The National Security and Investment Act 2021 (the Act) comes into force on 4 January 2022 but has retrospective effect and already applies to transactions completed on or after 12 November 2020. It replaces and expands on the government’s current powers under the Enterprise Act 2002 which were limited and little used.
It must be considered in all M&A and investment activity involving the following sectors:
Critical suppliers to government
Satellite and space technology
Suppliers to emergency services
Military and dual-use technology
There is an obligation imposed by the Act to obtain advance clearance from the Secretary of State (SoS) prior to acquisitions of and investments in entities in the sectors listed above for reasons of national security. If the SoS forms the view that a transaction raises national security concerns, it can block the transaction or make it subject to specified remedies or conditions. The SoS can also order a completed transaction to be unwound.
Advance clearance of transactions is required in certain circumstances
This requirement to obtain clearance applies to all UK and non-UK buyers or investors where the target entity carries on certain activities in the UK. There are no minimum thresholds or safe harbours (with one or two limited exceptions) so even small deals can be caught by the regime. Targets located offshore are also potentially subject to the requirements.
Clearance is also needed for intra-group transactions including group restructuring, reorganisations and integration activity where that involves moving assets between entities.
What are the consequences of breaching the Act?
Transactions that are notifiable under the Act will be automatically void unless prior clearance is received from the SoS before the transaction completes.
As well as that, other penalties may be imposed ranging from up to 5 years’ imprisonment of the buyer’s directors and fines equal to the greater of £10m or 5% of the company’s global group turnover.
This means it is essential to undertake an analysis of any transaction to see if it falls within the notification regime and, if so, to apply for clearance at an early stage and certainly before completion.
Which transactions need an application for advance clearance?
A transaction is a “notifiable acquisition” if it requires mandatory notification under the Act. Mandatory notification is triggered if the buyer proposes to acquire a specified level of control over an entity or assets that are within the scope of the regime.
Notifiable acquisitions are determined using 3 measures:
- Extent of control to be acquired
The buyer will be acquiring shares (including non-voting shares) or voting rights in the target entity of more than 25% or 50% or at least 75%. This includes moving from one threshold to another for example, acquiring one share over a 50% shareholding already held. This means that significant investments will be subject to mandatory notification as well as outright acquisitions.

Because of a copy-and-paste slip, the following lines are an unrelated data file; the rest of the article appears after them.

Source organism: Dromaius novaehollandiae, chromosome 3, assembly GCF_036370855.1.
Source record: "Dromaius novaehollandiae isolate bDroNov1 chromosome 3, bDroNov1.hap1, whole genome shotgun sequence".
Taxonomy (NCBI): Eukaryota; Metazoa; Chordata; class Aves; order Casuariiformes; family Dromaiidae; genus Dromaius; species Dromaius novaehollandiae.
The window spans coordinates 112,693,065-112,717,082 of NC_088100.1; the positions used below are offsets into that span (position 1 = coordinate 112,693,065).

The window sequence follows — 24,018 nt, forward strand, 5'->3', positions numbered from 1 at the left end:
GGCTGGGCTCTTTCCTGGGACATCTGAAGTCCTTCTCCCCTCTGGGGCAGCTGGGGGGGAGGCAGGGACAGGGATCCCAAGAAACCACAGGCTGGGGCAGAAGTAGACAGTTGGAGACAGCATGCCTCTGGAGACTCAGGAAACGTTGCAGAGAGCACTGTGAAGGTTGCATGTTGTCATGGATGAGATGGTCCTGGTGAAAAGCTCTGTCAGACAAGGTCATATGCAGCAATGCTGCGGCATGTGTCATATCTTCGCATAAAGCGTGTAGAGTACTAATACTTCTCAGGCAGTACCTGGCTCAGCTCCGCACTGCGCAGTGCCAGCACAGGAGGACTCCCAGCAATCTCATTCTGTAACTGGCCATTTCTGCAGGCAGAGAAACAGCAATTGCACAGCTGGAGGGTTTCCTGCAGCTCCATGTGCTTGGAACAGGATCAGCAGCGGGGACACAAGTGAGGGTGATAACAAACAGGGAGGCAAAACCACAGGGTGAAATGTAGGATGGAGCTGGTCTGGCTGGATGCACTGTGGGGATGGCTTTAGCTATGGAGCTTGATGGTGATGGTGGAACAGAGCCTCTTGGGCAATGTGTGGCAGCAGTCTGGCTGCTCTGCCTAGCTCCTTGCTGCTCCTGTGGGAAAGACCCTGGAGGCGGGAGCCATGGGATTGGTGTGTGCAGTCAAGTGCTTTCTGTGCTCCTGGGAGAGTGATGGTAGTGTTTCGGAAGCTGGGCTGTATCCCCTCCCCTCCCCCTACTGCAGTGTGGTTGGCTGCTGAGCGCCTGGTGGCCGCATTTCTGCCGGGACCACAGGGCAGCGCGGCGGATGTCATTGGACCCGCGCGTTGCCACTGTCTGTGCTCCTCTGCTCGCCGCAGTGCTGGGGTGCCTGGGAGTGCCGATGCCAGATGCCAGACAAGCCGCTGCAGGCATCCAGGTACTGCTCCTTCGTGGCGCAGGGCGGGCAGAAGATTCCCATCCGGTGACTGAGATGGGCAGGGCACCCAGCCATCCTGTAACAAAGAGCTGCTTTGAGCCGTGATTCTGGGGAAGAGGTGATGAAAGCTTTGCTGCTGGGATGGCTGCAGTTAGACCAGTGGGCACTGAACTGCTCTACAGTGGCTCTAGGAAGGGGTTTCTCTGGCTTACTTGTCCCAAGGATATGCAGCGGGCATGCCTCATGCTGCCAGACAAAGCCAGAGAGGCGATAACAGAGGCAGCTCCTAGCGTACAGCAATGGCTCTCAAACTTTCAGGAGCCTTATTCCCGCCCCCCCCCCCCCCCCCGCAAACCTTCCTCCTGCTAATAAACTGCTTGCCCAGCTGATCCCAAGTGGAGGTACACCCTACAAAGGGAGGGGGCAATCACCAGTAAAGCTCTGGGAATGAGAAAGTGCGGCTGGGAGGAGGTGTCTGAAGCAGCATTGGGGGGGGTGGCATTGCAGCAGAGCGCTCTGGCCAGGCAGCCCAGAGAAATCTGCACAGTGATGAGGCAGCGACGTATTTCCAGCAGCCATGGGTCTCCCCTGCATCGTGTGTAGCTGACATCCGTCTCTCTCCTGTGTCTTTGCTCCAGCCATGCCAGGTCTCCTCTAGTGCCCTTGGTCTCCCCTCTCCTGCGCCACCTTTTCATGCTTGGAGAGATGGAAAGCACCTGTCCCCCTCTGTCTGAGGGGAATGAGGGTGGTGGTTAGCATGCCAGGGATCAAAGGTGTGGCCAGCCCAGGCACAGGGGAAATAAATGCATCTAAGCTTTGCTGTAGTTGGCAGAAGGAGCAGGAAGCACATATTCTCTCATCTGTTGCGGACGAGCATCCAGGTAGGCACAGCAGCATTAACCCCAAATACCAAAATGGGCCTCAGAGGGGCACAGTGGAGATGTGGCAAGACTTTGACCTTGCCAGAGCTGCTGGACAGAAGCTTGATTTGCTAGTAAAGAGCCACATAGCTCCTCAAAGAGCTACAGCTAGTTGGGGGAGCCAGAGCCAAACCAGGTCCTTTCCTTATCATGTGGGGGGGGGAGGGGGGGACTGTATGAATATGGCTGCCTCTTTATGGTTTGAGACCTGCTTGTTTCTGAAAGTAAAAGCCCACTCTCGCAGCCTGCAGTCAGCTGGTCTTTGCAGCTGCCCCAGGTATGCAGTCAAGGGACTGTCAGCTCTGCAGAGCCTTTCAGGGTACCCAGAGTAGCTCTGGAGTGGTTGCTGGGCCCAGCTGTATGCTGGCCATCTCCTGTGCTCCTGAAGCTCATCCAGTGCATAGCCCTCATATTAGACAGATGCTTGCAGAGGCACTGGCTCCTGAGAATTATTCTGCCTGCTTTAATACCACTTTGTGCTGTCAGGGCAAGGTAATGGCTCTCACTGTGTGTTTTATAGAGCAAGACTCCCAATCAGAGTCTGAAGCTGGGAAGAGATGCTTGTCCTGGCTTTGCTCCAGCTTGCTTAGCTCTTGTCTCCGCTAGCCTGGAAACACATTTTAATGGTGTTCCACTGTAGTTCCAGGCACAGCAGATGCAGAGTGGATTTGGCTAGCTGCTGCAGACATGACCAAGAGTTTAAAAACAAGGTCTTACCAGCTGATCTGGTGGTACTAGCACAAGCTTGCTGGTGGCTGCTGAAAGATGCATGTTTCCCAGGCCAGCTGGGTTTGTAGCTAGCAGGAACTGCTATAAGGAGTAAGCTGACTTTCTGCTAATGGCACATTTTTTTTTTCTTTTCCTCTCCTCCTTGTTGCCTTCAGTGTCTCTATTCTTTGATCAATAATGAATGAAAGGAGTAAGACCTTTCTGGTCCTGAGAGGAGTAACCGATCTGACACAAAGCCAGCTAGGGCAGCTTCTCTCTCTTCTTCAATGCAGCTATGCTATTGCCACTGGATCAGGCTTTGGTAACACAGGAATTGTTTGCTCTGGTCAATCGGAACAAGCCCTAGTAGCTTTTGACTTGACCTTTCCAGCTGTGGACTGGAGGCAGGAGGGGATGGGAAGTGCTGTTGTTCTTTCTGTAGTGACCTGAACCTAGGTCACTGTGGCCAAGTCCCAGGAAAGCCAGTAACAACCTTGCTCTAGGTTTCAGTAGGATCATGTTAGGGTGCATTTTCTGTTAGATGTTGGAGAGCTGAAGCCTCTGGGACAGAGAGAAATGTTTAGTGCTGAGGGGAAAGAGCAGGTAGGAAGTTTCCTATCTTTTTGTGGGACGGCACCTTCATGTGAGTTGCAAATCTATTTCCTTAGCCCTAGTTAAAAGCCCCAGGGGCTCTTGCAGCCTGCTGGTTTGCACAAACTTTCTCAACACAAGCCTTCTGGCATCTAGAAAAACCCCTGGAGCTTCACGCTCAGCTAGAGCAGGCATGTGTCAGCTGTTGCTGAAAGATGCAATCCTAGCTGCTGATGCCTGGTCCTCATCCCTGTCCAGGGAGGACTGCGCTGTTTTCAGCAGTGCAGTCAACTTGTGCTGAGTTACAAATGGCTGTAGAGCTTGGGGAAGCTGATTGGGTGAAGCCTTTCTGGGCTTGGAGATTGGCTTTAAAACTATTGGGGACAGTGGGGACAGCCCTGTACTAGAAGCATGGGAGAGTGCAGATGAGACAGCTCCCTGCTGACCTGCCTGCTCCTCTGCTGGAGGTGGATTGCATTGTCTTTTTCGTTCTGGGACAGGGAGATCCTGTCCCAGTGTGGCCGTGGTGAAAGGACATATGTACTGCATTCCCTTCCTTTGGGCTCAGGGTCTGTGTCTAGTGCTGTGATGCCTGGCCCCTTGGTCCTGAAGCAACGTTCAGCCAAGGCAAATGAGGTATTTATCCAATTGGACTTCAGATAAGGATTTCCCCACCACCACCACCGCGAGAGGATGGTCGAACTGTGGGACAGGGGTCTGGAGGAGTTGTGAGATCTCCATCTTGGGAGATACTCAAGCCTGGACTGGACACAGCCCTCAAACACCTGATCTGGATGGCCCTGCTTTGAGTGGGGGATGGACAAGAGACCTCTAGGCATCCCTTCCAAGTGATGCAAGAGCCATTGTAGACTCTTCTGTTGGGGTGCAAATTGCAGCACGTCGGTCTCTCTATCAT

Also caught will be transactions where the buyer acquires voting rights sufficient to block any shareholder resolution of the target entity or materially influence the entity’s policy. In this context, material influence of policy relevant to the behaviour of the target in the relevant marketplace will also qualify as control. This might include a shareholder agreement with substantial veto rights, even if the buyer does not acquire the requisite number of shares. It might also include the right to appoint board members enabling the buyer to influence strategic decisions.
If the entity does not have shares, the percentage reference is used against rights to percentages of capital or profits instead. Shares held as security are unlikely to fall within the scope of the Act unless the holder of the security acquires material influence over the target.
- The target must be a qualifying entity or a qualifying asset
A qualifying entity is any entity other than an individual person. It includes companies, partnerships, trusts, unincorporated associations.
Qualifying assets are: land, tangible property, ideas / information / techniques that have industrial commercial or other economic value such as trade secrets, intellectual property, source code, algorithms, designs and software.
- Specified description applies to the target
If the qualifying entity operates in any of the sectors referred to above and carries on activity in the UK the transaction will be notifiable if the other elements are also satisfied. These sectors and relevant activities are set out in the schedules of The National Security and Investment Act 2021 (Notifiable Acquisition) (Specification of Qualifying Entities) Regulations 2021 which are still going through parliamentary scrutiny. These schedules provide set out much detail of which activities are relevant within each sector and it will be necessary to scrutinise these to see if the target and its activities falls within them and is therefore subject to the requirements of the Act.